Before your accident you had sufficent skill and experience do ski pretty much everything, so it's fairly likely that the rest is, as they say, in your head. You're not insane. The point about a therapist is that s/he can help you find a way to reduce whatever fear that was caused by your accident, and which is now stopping you from enjoying a sport you want to enjoy. We can post helpful things on this site until the cows come home, but it won't be anywhere near as effective as a real-life therapist.

Lessons at this point are just going to frustrate you (because your instructor can't feel your fear) and frustrate your instructor (who can't appreciate why you're failing to ski up to your apparent standard).
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 You'll get to see more forums and be part of the best ski club on the net.
You'll get to see more forums and be part of the best ski club on the net.
Lucylou, Don't know if this will help, but.... When you ski, take care to visit the steeps at the best time for you. The snow needs to be soft, you need to be fit and as confident as possible. If the snow is hard/icy - don't go.

Try to get some practise at your nearest slope, so you're turning efficiently and correctly on gentle snow, and with the help that Manda suggests, you'll get through it.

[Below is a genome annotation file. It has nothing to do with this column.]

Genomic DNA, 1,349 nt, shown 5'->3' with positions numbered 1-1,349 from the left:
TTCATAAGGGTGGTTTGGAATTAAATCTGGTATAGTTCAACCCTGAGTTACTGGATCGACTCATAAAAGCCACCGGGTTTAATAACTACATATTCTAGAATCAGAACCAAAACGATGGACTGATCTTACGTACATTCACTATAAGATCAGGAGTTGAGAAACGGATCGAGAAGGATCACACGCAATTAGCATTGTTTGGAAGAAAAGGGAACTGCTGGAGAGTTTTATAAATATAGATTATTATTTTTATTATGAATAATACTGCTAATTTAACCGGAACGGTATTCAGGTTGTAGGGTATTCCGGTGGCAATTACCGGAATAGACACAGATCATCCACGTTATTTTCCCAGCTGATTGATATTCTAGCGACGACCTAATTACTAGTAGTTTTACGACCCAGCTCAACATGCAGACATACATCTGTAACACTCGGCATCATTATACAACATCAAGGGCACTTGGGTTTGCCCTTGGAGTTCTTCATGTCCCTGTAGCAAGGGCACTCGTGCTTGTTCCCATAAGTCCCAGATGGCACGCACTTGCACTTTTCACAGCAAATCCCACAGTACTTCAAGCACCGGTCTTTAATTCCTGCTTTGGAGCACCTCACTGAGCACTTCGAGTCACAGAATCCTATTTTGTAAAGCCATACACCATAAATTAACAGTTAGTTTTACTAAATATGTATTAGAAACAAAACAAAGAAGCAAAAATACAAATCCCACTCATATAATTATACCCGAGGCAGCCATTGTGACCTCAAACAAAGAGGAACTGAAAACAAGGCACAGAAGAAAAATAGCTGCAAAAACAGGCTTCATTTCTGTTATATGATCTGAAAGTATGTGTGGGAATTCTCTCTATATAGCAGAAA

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 Ski the Net with snowHeads
Ski the Net with snowHeads
I am no expert, but a friend of mine with worries about his knee switched to snowboarding.
Seems to still enjoy himself so it could be an option.
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 snowHeads are a friendly bunch.
snowHeads are a friendly bunch.
Quote:
Apologies if i've posted this in the wrong place....


Lucylou, You probably realise by now you posted in exactly the right place!

Welcome to snowHeads snowHead

I've nothing to add to the excellent advice above - I hope the wobble steadies soon.
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 And love to help out and answer questions and of course, read each other's snow reports.
And love to help out and answer questions and of course, read each other's snow reports.